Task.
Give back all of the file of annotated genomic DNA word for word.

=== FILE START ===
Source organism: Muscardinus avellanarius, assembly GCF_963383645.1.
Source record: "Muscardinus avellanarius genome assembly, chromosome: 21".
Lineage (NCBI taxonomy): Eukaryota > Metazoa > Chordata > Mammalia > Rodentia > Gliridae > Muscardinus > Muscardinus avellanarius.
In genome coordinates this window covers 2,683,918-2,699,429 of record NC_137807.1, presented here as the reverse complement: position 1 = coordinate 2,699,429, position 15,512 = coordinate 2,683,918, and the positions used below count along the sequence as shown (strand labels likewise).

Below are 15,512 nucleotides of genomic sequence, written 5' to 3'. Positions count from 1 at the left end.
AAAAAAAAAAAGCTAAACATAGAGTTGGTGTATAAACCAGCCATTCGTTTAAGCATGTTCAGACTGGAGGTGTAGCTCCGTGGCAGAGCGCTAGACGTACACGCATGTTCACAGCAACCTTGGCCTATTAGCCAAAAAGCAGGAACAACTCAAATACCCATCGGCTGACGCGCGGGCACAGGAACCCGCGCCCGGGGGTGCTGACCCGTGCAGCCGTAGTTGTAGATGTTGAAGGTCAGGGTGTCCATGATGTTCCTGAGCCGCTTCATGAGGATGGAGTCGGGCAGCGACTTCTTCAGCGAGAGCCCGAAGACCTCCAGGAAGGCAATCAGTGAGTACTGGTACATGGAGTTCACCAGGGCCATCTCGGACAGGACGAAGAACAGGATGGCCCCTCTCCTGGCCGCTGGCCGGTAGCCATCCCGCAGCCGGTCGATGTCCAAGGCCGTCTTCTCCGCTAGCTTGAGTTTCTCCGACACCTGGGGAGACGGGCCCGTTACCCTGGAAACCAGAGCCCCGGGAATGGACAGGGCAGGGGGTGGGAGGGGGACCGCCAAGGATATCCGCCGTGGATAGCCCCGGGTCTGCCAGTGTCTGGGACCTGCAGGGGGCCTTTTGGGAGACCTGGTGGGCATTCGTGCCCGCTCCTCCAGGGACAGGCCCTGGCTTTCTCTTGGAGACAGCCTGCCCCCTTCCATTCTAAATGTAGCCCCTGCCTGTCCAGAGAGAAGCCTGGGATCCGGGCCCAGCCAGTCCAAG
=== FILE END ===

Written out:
Source organism: Muscardinus avellanarius, assembly GCF_963383645.1.
Source record: "Muscardinus avellanarius genome assembly, chromosome: 21".
Lineage (NCBI taxonomy): Eukaryota > Metazoa > Chordata > Mammalia > Rodentia > Gliridae > Muscardinus > Muscardinus avellanarius.
In genome coordinates this window covers 2,683,918-2,699,429 of record NC_137807.1, presented here as the reverse complement: position 1 = coordinate 2,699,429, position 15,512 = coordinate 2,683,918, and the positions used below count along the sequence as shown (strand labels likewise).

Below are 15,512 nucleotides of genomic sequence, written 5' to 3'. Positions count from 1 at the left end.
AAAAAAAAAAAGCTAAACATAGAGTTGGTGTATAAACCAGCCATTCGTTTAAGCATGTTCAGACTGGAGGTGTAGCTCCGTGGCAGAGCGCTAGACGTACACGCATGTTCACAGCAACCTTGGCCTATTAGCCAAAAAGCAGGAACAACTCAAATACCCATCGGCTGACGCGCGGGCACAGGAACCCGCGCCCGGGGGTGCTGACCCGTGCAGCCGTAGTTGTAGATGTTGAAGGTCAGGGTGTCCATGATGTTCCTGAGCCGCTTCATGAGGATGGAGTCGGGCAGCGACTTCTTCAGCGAGAGCCCGAAGACCTCCAGGAAGGCAATCAGTGAGTACTGGTACATGGAGTTCACCAGGGCCATCTCGGACAGGACGAAGAACAGGATGGCCCCTCTCCTGGCCGCTGGCCGGTAGCCATCCCGCAGCCGGTCGATGTCCAAGGCCGTCTTCTCCGCTAGCTTGAGTTTCTCCGACACCTGGGGAGACGGGCCCGTTACCCTGGAAACCAGAGCCCCGGGAATGGACAGGGCAGGGGGTGGGAGGGGGACCGCCAAGGATATCCGCCGTGGATAGCCCCGGGTCTGCCAGTGTCTGGGACCTGCAGGGGGCCTTTTGGGAGACCTGGTGGGCATTCGTGCCCGCTCCTCCAGGGACAGGCCCTGGCTTTCTCTTGGAGACAGCCTGCCCCCTTCCATTCTAAATGTAGCCCCTGCCTGTCCAGAGAGAAGCCTGGGATCCGGGCCCAGCCAGTCCAAG